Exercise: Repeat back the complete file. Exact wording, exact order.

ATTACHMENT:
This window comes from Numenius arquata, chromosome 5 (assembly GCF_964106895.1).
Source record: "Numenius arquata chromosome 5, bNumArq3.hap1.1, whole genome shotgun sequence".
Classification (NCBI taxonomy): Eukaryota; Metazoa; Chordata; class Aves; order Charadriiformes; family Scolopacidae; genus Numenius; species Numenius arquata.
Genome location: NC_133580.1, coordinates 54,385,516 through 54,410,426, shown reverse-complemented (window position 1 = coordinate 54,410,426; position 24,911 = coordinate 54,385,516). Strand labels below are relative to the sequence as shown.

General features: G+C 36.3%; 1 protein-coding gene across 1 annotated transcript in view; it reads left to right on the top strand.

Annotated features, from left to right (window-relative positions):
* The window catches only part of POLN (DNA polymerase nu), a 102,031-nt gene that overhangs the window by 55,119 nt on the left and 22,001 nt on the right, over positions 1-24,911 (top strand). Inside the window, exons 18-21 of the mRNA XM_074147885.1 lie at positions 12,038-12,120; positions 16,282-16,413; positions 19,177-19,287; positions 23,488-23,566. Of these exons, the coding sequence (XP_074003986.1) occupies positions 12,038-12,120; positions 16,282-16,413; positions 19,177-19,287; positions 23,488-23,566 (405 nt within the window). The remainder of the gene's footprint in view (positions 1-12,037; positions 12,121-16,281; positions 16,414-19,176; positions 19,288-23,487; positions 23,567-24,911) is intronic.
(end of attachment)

This window comes from Numenius arquata, chromosome 5 (assembly GCF_964106895.1).
Source record: "Numenius arquata chromosome 5, bNumArq3.hap1.1, whole genome shotgun sequence".
Classification (NCBI taxonomy): Eukaryota; Metazoa; Chordata; class Aves; order Charadriiformes; family Scolopacidae; genus Numenius; species Numenius arquata.
Genome location: NC_133580.1, coordinates 54,385,516 through 54,410,426, shown reverse-complemented (window position 1 = coordinate 54,410,426; position 24,911 = coordinate 54,385,516). Strand labels below are relative to the sequence as shown.

General features: G+C 36.3%; 1 protein-coding gene across 1 annotated transcript in view; it reads left to right on the top strand.

Annotated features, from left to right (window-relative positions):
* The window catches only part of POLN (DNA polymerase nu), a 102,031-nt gene that overhangs the window by 55,119 nt on the left and 22,001 nt on the right, over positions 1-24,911 (top strand). Inside the window, exons 18-21 of the mRNA XM_074147885.1 lie at positions 12,038-12,120; positions 16,282-16,413; positions 19,177-19,287; positions 23,488-23,566. Of these exons, the coding sequence (XP_074003986.1) occupies positions 12,038-12,120; positions 16,282-16,413; positions 19,177-19,287; positions 23,488-23,566 (405 nt within the window). The remainder of the gene's footprint in view (positions 1-12,037; positions 12,121-16,281; positions 16,414-19,176; positions 19,288-23,487; positions 23,567-24,911) is intronic.